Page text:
After some hesitation, the American Political Science Association (APSA) has cancelled its annual four-day, pre-Labor Day convention, with Hurricane Isaac bearing down on its New Orleans venue. Even proud contemporary political science must eventually submit to “the laws of nature and of nature’s God” in practice, while remaining resistant in theory.
Causing consternation for several days, the APSA, which was founded in New Orleans in 1903, had wanted to defy the laws of nature and proceed to meet in the city of its makers. (To be fair, several hundred convention participants, of the 6000 or so anticipated, were already in New Orleans prior to the long-scheduled Thursday, August 30 formal opening.)
Musing on a catastrophe of Katrina proportions, one person involved in organizing the Annual Meeting joked about a political science version of “Hunger Games.” However satisfying the vision of political scientists spearing each other might be (after making rational choice calculations), the APSA finally acknowledged the sovereignty of the laws of nature and likely averted disaster.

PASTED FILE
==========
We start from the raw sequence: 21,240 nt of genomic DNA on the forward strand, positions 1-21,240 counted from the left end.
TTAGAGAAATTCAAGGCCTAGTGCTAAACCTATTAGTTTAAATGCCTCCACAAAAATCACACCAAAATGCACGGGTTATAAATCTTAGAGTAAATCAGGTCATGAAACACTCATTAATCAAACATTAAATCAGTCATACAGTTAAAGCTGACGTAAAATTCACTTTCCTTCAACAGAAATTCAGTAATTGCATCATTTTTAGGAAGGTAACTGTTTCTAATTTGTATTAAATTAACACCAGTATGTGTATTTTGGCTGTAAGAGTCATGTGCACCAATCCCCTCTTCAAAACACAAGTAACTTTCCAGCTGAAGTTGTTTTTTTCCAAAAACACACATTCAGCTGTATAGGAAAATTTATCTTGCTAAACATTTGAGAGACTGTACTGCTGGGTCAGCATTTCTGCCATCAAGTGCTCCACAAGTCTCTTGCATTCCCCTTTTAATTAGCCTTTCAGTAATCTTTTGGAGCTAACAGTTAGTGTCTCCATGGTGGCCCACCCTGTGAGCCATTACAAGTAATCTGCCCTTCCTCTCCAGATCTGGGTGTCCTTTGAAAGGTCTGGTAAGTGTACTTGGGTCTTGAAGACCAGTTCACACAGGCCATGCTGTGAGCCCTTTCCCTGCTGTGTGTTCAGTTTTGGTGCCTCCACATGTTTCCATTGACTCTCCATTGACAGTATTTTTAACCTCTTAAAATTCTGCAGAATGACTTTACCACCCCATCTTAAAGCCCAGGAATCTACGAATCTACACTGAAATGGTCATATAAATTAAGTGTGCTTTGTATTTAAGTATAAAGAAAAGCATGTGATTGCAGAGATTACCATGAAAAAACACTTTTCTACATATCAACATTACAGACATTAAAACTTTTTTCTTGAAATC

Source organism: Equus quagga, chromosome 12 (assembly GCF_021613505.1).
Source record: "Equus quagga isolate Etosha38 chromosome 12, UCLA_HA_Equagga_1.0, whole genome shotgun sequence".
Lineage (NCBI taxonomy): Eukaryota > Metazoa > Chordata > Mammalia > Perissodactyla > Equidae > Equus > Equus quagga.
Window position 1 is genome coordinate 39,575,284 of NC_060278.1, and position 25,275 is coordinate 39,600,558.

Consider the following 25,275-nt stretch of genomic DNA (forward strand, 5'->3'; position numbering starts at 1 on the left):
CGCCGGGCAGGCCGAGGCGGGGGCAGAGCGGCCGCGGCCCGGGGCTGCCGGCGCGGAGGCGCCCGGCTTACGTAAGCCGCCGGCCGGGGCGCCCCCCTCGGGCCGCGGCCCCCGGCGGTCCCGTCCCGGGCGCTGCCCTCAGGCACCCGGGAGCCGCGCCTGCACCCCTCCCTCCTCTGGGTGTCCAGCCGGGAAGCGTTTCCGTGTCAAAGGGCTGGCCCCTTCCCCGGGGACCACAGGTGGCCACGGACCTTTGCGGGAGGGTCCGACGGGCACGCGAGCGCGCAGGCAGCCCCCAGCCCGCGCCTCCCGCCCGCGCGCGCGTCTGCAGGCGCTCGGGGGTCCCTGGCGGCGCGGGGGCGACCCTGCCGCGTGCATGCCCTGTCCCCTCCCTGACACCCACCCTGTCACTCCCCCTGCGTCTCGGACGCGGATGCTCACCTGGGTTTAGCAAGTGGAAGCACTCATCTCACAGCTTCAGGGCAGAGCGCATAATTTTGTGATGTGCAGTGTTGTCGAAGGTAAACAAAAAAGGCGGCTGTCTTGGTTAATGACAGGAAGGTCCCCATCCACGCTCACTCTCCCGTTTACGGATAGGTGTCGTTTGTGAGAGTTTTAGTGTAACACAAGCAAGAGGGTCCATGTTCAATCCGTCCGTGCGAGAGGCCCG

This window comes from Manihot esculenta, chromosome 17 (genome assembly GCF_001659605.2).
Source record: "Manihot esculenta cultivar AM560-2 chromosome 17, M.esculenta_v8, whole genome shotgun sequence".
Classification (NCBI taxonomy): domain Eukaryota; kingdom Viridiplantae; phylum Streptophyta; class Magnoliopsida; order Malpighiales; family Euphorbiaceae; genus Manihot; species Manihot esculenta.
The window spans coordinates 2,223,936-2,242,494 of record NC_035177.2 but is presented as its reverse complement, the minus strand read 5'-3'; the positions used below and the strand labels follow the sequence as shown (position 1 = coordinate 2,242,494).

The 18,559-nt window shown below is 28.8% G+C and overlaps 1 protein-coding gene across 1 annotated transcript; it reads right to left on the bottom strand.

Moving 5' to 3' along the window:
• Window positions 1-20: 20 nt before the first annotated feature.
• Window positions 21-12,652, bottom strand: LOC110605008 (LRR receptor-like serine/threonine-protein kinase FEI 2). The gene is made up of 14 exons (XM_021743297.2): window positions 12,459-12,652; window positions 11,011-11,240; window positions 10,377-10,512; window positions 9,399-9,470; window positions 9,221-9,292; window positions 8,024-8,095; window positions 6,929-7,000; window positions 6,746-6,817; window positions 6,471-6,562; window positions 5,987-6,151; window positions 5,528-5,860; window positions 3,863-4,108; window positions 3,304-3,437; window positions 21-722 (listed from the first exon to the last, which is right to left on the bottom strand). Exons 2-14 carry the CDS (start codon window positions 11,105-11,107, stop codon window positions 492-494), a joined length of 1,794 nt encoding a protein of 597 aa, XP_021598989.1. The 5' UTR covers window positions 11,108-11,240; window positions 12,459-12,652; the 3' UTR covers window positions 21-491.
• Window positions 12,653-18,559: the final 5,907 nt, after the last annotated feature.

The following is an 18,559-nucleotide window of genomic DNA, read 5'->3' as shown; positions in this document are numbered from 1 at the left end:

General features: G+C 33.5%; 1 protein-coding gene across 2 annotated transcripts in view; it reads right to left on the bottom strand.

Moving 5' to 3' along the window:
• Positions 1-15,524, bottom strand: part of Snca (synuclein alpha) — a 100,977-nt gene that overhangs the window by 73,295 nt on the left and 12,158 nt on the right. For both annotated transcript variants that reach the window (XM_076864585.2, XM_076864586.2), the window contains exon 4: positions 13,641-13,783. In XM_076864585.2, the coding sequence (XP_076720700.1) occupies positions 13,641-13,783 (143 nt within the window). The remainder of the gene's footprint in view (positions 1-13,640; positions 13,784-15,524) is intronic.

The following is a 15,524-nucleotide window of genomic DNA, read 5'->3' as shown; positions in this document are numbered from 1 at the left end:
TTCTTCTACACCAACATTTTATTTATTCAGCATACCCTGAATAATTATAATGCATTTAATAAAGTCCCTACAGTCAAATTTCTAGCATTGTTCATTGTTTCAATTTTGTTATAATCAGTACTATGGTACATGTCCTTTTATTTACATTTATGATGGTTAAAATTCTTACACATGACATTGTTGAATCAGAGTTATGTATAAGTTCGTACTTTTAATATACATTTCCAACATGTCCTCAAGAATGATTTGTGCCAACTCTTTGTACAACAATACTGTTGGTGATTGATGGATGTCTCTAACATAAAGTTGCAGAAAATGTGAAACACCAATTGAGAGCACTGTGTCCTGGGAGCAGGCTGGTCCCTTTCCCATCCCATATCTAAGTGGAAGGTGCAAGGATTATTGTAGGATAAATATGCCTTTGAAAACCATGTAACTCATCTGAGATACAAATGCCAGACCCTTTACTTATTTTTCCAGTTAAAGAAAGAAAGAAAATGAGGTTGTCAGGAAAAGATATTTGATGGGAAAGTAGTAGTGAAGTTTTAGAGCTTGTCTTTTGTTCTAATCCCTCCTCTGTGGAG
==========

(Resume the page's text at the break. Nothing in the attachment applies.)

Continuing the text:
But the confrontation with brute nature brings attention to how political science scholarship set out to manipulate human nature. The first two decades of the APSA produce shocking examples of open assault on the American founding and the Declaration of Independence in particular. The APSA’s first presidents sought counterrevolution against the natural rights and the limited government that flows from them.